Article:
REVIEW: "Open Source Software Law", Rod Dixon

Discussion in 'Computer Security' started by Rob Slade, doting grandpa of Ryan and Trevor, Oct 5, 2004.

  1. BKOSSWLW.RVW 20040527

    "Open Source Software Law", Rod Dixon, 2004, 1-58053-719-7, C$139.50
    %A Rod Dixon
    %C 685 Canton St., Norwood, MA 02062
    %D 2004
    %G 1-58053-719-7
    %I Artech House/Horizon
    %O C$139.50 800-225-9977 fax: 617-769-6334
    %P 287 p. + CD-ROM
    %T "Open Source Software Law"

    Chapter one discusses the concept of open source software (and related
    terms such as free software, freeware, and so forth), as well as
    introducing some (though not all) of the major groups and players.
    The text points out the difficulties of finding specific definitions
    when dealing with a community and philosophy of this nature, and the
    material is indicative and possibly useful, but even so the
    explanations could be much clearer and less demanding of the reader.
    The philosophies (and factions) of the open source community are
    outlined in chapter two, as well as basic ideas such as copyleft.
    There is further delineation of the reasons behind open source, which
    does rather beg the question of why the topic wasn't dealt with better
    in the first place. An interesting section is the analysis of the
    purported "viral" effect of the General Public License (GPL), which
    some fear will dilute developers' rights.

    The issue of licensing, and the different types of licence models, is
    reviewed in chapter three. The material is detailed and the subject
    evaluated in depth, but, oddly, the chapter does not seem to clarify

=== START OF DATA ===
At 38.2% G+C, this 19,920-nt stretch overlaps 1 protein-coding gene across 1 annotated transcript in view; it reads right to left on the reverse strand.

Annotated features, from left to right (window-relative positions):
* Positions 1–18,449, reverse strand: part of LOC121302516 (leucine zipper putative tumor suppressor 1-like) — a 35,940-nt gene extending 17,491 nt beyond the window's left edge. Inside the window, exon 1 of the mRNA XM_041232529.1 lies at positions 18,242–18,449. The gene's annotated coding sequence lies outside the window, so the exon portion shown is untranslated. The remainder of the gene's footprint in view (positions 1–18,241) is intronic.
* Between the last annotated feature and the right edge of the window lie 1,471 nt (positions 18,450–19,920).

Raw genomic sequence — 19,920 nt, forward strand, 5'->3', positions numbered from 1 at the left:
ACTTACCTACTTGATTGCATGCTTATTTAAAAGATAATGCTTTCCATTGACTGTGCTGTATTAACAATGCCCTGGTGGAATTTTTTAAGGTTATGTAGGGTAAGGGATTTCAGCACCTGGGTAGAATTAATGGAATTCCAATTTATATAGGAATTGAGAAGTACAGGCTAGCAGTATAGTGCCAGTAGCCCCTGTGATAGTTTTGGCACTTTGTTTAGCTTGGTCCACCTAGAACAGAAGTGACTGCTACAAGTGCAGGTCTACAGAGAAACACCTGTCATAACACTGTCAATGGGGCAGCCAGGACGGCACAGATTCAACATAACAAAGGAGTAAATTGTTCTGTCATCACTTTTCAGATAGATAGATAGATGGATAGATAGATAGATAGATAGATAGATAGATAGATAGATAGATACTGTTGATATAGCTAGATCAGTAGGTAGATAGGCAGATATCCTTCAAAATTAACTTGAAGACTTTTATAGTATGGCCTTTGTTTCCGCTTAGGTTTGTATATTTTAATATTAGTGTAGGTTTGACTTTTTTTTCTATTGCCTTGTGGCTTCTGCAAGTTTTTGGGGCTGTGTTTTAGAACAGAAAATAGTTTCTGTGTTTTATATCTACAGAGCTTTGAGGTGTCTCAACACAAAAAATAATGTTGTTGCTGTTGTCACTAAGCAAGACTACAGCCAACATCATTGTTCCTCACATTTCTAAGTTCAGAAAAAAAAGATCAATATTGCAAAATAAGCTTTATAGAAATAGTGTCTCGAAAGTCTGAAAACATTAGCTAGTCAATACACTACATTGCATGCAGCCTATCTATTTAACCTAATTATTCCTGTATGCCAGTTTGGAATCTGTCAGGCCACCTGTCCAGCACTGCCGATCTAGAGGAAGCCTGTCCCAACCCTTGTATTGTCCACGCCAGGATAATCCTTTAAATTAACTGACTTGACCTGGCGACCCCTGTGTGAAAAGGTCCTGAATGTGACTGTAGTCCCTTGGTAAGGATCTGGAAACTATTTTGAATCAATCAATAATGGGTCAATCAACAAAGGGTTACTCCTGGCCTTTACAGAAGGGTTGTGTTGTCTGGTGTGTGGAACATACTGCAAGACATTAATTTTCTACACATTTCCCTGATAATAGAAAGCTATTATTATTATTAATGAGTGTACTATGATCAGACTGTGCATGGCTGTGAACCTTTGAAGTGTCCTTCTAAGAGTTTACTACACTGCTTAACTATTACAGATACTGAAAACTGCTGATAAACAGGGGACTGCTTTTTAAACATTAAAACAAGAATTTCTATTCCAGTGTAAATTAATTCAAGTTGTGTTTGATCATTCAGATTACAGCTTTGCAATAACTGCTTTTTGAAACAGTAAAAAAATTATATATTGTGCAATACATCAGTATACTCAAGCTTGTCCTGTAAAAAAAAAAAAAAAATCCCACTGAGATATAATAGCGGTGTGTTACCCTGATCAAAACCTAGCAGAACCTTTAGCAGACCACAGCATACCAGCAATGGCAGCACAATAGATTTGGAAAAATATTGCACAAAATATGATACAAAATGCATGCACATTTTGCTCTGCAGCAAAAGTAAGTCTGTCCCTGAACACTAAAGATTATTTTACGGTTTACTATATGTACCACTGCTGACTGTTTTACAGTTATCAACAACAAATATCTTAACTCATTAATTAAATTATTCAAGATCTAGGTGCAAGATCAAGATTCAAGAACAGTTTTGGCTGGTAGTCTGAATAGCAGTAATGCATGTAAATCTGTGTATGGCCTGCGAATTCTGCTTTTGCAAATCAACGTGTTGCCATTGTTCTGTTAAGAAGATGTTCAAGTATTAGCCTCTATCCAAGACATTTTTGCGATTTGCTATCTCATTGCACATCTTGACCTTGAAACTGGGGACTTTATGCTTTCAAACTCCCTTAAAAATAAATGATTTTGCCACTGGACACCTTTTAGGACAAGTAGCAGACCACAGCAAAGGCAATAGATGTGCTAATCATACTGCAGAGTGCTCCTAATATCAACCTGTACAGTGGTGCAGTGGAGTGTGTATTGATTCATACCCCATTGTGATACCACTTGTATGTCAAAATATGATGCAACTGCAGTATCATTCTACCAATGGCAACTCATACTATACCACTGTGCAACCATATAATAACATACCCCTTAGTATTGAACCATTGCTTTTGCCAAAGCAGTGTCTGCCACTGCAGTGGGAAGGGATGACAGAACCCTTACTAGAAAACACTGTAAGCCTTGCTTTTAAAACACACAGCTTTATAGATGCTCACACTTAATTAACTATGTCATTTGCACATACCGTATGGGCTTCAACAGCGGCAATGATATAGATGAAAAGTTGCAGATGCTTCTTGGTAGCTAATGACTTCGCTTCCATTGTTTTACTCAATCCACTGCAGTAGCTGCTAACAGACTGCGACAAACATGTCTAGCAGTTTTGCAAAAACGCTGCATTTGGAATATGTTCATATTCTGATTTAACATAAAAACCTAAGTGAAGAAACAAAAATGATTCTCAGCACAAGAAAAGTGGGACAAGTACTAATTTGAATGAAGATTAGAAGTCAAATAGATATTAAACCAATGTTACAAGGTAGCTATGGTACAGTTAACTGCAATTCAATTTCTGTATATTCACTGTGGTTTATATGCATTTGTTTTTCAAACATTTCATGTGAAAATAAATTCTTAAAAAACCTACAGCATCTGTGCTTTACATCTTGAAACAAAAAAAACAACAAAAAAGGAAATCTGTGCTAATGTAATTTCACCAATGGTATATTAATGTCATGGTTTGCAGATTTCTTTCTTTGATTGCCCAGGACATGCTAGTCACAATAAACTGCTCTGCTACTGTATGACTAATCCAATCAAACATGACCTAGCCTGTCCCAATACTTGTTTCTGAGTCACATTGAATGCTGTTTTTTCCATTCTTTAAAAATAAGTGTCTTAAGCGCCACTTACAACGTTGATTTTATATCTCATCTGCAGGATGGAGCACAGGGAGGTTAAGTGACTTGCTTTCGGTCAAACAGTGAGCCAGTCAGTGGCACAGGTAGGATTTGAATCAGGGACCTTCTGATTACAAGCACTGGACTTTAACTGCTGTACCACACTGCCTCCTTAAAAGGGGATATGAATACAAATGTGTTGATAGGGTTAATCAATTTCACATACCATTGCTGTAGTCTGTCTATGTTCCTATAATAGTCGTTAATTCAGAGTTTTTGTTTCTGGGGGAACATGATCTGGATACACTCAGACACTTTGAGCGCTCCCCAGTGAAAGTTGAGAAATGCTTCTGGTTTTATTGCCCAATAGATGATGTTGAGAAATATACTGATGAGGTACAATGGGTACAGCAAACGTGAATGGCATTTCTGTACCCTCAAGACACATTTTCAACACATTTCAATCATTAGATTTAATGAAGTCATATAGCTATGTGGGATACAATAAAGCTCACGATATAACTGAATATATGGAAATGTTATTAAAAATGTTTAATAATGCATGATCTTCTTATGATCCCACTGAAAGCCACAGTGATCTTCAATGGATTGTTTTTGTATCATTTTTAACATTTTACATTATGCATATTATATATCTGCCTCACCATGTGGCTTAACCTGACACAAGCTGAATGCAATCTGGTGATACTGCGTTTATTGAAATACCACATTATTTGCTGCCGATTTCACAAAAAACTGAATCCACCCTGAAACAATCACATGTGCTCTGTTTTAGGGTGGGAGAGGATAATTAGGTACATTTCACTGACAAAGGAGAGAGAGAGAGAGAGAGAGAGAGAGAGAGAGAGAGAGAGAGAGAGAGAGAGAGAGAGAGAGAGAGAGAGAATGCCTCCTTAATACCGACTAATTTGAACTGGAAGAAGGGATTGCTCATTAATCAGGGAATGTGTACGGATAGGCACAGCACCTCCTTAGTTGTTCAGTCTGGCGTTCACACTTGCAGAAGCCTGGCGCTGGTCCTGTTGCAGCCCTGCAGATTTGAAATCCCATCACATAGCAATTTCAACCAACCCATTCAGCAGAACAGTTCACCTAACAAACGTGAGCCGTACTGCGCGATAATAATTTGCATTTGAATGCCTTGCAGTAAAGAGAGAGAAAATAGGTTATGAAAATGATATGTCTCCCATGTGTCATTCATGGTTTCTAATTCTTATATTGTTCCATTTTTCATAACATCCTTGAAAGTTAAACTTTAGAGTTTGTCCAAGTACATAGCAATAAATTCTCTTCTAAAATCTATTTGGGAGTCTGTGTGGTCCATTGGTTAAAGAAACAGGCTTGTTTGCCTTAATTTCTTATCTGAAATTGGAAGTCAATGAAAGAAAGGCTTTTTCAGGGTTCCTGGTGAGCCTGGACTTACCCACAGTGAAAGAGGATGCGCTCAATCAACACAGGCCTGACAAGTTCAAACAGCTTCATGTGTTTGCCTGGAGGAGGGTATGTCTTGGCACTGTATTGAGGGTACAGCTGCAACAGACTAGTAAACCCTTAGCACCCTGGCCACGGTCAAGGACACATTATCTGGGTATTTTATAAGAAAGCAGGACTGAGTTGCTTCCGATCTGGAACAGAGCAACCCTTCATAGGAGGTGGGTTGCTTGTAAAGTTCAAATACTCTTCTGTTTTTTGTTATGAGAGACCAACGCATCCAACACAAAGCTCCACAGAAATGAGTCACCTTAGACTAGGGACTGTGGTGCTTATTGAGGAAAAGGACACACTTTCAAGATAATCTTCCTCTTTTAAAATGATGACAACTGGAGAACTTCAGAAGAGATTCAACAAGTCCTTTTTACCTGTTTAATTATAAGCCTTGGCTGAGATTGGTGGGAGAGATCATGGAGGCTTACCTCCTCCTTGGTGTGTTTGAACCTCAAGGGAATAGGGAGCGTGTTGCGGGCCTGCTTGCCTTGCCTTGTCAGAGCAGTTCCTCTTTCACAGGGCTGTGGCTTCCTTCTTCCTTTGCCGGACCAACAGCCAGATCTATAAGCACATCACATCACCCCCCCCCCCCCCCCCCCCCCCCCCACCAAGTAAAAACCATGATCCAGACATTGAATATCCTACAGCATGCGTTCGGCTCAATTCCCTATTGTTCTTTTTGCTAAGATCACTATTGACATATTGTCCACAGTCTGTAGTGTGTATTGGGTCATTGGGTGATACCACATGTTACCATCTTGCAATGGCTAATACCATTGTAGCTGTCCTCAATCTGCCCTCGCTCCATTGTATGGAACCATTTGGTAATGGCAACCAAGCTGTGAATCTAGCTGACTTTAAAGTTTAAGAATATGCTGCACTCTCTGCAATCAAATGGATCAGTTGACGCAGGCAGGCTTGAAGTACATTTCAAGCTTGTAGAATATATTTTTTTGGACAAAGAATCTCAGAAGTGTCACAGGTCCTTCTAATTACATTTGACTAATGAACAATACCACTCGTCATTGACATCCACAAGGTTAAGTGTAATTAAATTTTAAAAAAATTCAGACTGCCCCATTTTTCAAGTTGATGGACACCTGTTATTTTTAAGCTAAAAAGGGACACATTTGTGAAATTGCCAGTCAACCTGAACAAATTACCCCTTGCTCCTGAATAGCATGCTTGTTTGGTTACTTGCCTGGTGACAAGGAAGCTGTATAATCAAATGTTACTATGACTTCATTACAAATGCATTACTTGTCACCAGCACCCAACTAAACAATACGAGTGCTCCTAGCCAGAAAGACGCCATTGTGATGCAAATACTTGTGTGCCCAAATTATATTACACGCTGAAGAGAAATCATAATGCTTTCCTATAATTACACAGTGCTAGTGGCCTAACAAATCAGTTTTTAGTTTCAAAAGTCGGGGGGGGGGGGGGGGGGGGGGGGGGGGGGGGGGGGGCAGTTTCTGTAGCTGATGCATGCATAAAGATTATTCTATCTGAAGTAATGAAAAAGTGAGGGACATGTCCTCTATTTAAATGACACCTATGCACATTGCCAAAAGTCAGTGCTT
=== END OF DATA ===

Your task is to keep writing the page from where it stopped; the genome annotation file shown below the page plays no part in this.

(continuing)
the issue as much as, say, Brian Behlendorf's article in "Open
    Sources" (cf. BKOPNSRC.RVW). After an initially intriguing
    examination of the US "No Electronic Theft" act of 1997, and the
    implications for extending property considerations to information,
    chapter four turns into a meandering, and not altogether clear,
    editorial on the issue. Chapter five looks at electronic contracts,
    concentrating on E-Sign and UETA (Uniform Electronic Transaction Act)
    (governing the validity of digital agreements, with UETA having
    somewhat more consumer protection), and UCITA (Uniform Computer
    Information Transaction Act), which extends the rights of developers
    of software, including assumptions regarding contract formation.
    "Commercial Models," in chapter six, revisits the licensing debate:
    again, Behlendorf's article (noted above) seems to provide a superior
    appraisal. Due to ill-defining "open standards" as a confused amalgam
    of open source and open systems, Dixon's assessment of the impact on
    public policy is flawed, but chapter seven is mercifully brief.
    Chapter eight, as the third item on licensing, doesn't present many
    new ideas.

    While there are interesting and informative legal issues presented in
    this work, a great deal of it is a standard, and somewhat pedestrian,
    promotion of the open source movement. In addition, Dixon's writing
    is frequently verbose, turgid, and lacking in clarity. Given the able
    apologetics offered by "Open Sources" and "The Cathedral and the
    Bazaar" (cf. BKCATBAZ.RVW), the need for such a work is questionable.

    copyright Robert M. Slade, 2004 BKOSSWLW.RVW 20040527


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    Rob Slade, doting grandpa of Ryan and Trevor, Oct 5, 2004
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